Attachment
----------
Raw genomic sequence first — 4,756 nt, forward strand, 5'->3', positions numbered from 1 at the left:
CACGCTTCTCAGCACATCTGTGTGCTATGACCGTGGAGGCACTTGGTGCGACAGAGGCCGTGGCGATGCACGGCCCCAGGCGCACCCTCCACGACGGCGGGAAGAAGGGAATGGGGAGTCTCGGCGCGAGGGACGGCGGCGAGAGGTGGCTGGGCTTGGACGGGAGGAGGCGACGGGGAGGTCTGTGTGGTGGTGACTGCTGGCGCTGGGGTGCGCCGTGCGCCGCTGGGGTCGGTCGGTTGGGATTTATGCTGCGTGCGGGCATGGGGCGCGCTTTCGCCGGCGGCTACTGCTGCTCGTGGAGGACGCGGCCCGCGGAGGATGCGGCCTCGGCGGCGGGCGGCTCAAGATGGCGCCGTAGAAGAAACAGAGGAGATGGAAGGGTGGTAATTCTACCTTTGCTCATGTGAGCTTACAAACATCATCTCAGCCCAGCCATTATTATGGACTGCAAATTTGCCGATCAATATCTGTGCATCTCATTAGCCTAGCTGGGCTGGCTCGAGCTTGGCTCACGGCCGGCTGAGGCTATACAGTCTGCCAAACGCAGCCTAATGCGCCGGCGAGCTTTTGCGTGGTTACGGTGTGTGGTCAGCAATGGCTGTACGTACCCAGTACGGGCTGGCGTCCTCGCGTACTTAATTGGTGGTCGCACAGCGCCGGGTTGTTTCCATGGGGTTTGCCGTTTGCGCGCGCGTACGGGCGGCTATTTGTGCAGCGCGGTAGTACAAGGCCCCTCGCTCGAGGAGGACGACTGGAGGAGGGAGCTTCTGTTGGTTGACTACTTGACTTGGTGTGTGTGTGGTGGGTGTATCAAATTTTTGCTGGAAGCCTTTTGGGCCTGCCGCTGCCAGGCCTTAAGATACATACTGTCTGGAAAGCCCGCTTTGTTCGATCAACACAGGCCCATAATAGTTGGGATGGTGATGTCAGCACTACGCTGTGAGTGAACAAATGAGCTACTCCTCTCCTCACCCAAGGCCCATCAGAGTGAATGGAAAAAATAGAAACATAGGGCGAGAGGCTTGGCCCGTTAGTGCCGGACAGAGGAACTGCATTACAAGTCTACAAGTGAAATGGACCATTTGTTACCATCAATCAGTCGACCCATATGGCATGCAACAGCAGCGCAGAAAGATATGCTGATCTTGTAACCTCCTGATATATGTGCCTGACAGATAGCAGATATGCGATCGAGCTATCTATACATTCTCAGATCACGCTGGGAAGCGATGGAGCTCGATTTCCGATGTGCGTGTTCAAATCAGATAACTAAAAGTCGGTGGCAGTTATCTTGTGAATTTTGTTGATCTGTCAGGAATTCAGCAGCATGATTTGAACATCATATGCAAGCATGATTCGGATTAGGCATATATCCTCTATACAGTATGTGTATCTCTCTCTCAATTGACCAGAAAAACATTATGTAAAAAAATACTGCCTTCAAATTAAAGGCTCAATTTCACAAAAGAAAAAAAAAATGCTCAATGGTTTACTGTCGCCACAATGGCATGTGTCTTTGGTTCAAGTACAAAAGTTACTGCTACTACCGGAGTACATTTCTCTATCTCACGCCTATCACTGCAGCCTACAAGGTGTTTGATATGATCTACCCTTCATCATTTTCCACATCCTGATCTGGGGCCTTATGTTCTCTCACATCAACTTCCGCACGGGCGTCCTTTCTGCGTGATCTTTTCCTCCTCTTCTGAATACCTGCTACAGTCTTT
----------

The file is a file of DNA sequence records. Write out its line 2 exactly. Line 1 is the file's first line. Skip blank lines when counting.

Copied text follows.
CACGCTTCTCAGCACATCTGTGTGCTATGACCGTGGAGGCACTTGGTGCGACAGAGGCCGTGGCGATGCACGGCCCCAGGCGCACCCTCCACGACGGCGGGAAGAAGGGAATGGGGAGTCTCGGCGCGAGGGACGGCGGCGAGAGGTGGCTGGGCTTGGACGGGAGGAGGCGACGGGGAGGTCTGTGTGGTGGTGACTGCTGGCGCTGGGGTGCGCCGTGCGCCGCTGGGGTCGGTCGGTTGGGATTTATGCTGCGTGCGGGCATGGGGCGCGCTTTCGCCGGCGGCTACTGCTGCTCGTGGAGGACGCGGCCCGCGGAGGATGCGGCCTCGGCGGCGGGCGGCTCAAGATGGCGCCGTAGAAGAAACAGAGGAGATGGAAGGGTGGTAATTCTACCTTTGCTCATGTGAGCTTACAAACATCATCTCAGCCCAGCCATTATTATGGACTGCAAATTTGCCGATCAATATCTGTGCATCTCATTAGCCTAGCTGGGCTGGCTCGAGCTTGGCTCACGGCCGGCTGAGGCTATACAGTCTGCCAAACGCAGCCTAATGCGCCGGCGAGCTTTTGCGTGGTTACGGTGTGTGGTCAGCAATGGCTGTACGTACCCAGTACGGGCTGGCGTCCTCGCGTACTTAATTGGTGGTCGCACAGCGCCGGGTTGTTTCCATGGGGTTTGCCGTTTGCGCGCGCGTACGGGCGGCTATTTGTGCAGCGCGGTAGTACAAGGCCCCTCGCTCGAGGAGGACGACTGGAGGAGGGAGCTTCTGTTGGTTGACTACTTGACTTGGTGTGTGTGTGGTGGGTGTATCAAATTTTTGCTGGAAGCCTTTTGGGCCTGCCGCTGCCAGGCCTTAAGATACATACTGTCTGGAAAGCCCGCTTTGTTCGATCAACACAGGCCCATAATAGTTGGGATGGTGATGTCAGCACTACGCTGTGAGTGAACAAATGAGCTACTCCTCTCCTCACCCAAGGCCCATCAGAGTGAATGGAAAAAATAGAAACATAGGGCGAGAGGCTTGGCCCGTTAGTGCCGGACAGAGGAACTGCATTACAAGTCTACAAGTGAAATGGACCATTTGTTACCATCAATCAGTCGACCCATATGGCATGCAACAGCAGCGCAGAAAGATATGCTGATCTTGTAACCTCCTGATATATGTGCCTGACAGATAGCAGATATGCGATCGAGCTATCTATACATTCTCAGATCACGCTGGGAAGCGATGGAGCTCGATTTCCGATGTGCGTGTTCAAATCAGATAACTAAAAGTCGGTGGCAGTTATCTTGTGAATTTTGTTGATCTGTCAGGAATTCAGCAGCATGATTTGAACATCATATGCAAGCATGATTCGGATTAGGCATATATCCTCTATACAGTATGTGTATCTCTCTCTCAATTGACCAGAAAAACATTATGTAAAAAAATACTGCCTTCAAATTAAAGGCTCAATTTCACAAAAGAAAAAAAAAATGCTCAATGGTTTACTGTCGCCACAATGGCATGTGTCTTTGGTTCAAGTACAAAAGTTACTGCTACTACCGGAGTACATTTCTCTATCTCACGCCTATCACTGCAGCCTACAAGGTGTTTGATATGATCTACCCTTCATCATTTTCCACATCCTGATCTGGGGCCTTATGTTCTCTCACATCAACTTCCGCACGGGCGTCCTTTCTGCGTGATCTTTTCCTCCTCTTCTGAATACCTGCTACAGTCTTT